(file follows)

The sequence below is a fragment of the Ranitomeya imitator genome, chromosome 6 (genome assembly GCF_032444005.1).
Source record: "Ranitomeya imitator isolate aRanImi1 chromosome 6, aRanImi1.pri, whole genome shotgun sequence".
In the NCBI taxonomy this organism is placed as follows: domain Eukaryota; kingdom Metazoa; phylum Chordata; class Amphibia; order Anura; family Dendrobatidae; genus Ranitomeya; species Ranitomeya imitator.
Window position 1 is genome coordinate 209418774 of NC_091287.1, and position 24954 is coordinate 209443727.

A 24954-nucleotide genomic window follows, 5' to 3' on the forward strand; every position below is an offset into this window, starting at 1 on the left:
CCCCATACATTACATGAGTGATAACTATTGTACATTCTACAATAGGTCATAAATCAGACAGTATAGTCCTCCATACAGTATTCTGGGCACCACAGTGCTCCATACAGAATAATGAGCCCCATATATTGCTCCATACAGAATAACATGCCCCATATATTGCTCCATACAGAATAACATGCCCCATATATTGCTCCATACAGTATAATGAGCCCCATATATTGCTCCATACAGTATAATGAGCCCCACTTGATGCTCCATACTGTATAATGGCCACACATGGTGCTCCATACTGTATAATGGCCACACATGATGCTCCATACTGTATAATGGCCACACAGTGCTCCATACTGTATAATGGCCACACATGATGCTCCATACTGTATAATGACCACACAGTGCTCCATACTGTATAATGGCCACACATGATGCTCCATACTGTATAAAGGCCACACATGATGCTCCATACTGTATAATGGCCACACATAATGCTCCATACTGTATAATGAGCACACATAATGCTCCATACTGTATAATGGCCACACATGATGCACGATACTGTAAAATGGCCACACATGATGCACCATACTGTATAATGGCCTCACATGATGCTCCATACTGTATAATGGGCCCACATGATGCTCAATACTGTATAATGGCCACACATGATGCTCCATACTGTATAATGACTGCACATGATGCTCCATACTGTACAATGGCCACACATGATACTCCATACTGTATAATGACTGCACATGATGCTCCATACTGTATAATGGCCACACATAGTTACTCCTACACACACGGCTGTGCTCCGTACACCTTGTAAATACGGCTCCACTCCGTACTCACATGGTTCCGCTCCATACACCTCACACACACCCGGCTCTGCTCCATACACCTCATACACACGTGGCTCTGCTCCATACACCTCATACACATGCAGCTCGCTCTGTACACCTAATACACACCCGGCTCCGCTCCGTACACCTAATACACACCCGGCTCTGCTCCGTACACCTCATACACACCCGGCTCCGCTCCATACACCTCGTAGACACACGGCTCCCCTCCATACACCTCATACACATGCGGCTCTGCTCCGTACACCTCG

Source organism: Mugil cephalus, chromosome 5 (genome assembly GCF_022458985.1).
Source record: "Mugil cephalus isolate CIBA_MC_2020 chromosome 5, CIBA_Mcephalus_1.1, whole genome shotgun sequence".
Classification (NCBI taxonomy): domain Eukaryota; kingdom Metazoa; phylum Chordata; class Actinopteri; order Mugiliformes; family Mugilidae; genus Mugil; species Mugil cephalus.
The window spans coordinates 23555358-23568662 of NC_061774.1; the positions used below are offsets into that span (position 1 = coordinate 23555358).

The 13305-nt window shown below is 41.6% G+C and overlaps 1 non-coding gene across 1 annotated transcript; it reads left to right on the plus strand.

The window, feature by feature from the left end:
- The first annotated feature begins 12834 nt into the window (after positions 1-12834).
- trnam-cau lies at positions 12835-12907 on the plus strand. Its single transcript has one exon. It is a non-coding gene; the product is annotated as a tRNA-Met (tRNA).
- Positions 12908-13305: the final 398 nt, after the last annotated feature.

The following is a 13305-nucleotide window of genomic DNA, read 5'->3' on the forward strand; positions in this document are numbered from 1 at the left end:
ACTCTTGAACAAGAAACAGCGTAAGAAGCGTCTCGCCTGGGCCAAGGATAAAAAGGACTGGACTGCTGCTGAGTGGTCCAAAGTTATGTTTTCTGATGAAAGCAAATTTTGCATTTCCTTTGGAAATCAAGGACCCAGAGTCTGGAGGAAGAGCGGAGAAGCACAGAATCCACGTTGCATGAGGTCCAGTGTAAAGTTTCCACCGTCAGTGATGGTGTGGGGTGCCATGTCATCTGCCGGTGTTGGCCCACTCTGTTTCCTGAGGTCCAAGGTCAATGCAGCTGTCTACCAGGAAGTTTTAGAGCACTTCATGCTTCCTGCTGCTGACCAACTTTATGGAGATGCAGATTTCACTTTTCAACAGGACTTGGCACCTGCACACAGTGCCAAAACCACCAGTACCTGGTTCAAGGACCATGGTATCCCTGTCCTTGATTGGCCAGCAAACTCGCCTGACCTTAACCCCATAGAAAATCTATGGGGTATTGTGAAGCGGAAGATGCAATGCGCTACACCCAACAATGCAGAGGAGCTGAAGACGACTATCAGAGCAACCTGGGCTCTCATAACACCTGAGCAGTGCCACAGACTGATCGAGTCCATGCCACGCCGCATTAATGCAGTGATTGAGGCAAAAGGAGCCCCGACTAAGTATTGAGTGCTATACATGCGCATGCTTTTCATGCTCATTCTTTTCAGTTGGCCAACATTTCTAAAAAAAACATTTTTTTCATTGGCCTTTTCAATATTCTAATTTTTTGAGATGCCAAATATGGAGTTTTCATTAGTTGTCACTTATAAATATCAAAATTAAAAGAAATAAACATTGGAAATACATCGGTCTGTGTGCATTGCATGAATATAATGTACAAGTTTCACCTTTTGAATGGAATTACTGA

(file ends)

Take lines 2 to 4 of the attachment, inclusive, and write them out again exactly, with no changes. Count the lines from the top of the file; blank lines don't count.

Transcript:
Source record: "Ranitomeya imitator isolate aRanImi1 chromosome 6, aRanImi1.pri, whole genome shotgun sequence".
In the NCBI taxonomy this organism is placed as follows: domain Eukaryota; kingdom Metazoa; phylum Chordata; class Amphibia; order Anura; family Dendrobatidae; genus Ranitomeya; species Ranitomeya imitator.
Window position 1 is genome coordinate 209418774 of NC_091287.1, and position 24954 is coordinate 209443727.